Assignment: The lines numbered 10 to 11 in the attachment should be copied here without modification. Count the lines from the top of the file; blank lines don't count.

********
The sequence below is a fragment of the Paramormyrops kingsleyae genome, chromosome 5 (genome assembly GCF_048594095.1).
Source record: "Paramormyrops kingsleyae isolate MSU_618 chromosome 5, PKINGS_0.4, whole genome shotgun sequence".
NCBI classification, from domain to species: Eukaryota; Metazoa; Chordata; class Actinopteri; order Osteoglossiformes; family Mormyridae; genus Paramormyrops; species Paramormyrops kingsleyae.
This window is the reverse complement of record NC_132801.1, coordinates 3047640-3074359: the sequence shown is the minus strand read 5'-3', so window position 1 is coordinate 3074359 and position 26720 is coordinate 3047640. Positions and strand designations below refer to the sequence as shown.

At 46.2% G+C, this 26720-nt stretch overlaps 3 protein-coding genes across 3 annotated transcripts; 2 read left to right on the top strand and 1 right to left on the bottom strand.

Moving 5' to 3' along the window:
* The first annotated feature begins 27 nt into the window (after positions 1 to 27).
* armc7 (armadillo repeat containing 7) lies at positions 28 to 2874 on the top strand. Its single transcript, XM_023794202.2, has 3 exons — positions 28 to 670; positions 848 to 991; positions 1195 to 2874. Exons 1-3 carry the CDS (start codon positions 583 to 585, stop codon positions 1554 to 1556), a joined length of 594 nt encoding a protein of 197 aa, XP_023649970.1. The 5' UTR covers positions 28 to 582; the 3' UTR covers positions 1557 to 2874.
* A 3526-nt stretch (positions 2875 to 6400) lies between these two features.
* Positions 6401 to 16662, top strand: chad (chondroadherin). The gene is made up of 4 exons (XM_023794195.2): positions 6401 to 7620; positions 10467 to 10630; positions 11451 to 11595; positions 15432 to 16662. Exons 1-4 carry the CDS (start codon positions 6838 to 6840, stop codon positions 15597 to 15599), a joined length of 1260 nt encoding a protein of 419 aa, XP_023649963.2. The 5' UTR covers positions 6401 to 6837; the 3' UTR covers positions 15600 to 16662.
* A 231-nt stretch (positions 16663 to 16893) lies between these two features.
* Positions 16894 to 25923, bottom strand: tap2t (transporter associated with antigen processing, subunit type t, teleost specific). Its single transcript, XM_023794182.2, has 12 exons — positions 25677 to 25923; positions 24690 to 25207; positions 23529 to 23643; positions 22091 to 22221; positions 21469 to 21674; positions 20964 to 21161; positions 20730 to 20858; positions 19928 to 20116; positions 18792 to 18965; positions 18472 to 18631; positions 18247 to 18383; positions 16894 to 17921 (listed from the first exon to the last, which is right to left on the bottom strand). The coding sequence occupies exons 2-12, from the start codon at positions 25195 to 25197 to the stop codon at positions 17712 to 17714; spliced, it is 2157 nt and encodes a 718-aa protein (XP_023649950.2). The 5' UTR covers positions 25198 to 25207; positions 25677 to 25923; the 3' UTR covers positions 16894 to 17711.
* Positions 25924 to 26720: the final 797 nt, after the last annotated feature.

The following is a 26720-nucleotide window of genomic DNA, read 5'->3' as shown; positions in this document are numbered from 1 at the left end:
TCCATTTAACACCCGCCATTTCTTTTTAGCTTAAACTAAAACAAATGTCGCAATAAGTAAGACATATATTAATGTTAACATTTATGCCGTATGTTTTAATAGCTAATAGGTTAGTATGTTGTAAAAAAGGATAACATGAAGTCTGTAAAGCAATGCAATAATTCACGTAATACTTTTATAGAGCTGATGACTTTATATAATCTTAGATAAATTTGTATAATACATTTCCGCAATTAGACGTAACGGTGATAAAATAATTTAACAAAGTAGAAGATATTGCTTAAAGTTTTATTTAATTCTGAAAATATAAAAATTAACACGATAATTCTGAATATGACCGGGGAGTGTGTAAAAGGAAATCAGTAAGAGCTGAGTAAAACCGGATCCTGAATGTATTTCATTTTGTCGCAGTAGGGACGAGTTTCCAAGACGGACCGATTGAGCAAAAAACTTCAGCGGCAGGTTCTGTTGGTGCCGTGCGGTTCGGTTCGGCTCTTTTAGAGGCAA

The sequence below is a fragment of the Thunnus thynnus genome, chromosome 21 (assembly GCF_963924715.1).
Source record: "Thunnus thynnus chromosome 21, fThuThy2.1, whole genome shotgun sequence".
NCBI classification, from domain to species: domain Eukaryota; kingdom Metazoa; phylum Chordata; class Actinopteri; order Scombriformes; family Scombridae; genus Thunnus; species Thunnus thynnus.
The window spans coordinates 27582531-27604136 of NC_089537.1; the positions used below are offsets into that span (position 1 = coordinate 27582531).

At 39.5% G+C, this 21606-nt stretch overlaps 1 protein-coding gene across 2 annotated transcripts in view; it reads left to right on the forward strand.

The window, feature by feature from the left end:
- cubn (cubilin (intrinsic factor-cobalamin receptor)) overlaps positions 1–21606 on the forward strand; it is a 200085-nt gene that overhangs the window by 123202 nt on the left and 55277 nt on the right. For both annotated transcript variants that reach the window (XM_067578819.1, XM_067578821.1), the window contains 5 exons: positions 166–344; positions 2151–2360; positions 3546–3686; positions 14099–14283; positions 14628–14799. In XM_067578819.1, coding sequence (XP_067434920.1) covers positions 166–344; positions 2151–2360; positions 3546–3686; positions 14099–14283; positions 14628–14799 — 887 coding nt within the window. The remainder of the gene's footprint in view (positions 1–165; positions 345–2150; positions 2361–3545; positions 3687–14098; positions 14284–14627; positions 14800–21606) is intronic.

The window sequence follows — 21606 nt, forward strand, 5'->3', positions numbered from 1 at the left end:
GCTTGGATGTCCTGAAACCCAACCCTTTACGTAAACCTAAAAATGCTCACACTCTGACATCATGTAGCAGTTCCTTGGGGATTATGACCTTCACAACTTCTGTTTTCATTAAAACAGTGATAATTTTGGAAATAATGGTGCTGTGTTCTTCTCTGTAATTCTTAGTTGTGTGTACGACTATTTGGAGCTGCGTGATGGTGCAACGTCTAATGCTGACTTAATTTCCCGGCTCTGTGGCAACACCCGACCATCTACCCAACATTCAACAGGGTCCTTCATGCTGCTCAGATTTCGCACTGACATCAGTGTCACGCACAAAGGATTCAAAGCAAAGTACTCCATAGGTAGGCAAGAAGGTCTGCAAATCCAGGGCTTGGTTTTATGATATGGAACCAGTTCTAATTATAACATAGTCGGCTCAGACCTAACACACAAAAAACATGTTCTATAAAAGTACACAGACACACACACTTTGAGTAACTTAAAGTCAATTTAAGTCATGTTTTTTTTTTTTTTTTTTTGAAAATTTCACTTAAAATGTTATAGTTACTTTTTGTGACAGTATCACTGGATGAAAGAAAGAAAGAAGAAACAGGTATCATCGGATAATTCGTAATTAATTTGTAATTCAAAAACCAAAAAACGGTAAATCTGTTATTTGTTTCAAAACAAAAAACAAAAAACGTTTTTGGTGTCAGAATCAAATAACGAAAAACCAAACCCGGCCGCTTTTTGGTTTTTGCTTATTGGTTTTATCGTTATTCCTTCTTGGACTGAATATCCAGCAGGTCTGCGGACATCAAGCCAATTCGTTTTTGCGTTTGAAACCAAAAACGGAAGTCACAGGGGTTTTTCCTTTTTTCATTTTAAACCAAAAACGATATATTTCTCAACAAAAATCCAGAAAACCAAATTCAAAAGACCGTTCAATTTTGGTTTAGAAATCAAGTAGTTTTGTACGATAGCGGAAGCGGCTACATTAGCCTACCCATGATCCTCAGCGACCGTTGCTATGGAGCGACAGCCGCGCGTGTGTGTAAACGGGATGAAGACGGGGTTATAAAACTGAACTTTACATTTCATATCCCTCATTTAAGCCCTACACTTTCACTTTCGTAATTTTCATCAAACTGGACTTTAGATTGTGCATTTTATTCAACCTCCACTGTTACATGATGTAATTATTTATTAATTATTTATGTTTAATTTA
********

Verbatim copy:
* Positions 6401 to 16662, top strand: chad (chondroadherin). The gene is made up of 4 exons (XM_023794195.2): positions 6401 to 7620; positions 10467 to 10630; positions 11451 to 11595; positions 15432 to 16662. Exons 1-4 carry the CDS (start codon positions 6838 to 6840, stop codon positions 15597 to 15599), a joined length of 1260 nt encoding a protein of 419 aa, XP_023649963.2. The 5' UTR covers positions 6401 to 6837; the 3' UTR covers positions 15600 to 16662.
* A 231-nt stretch (positions 16663 to 16893) lies between these two features.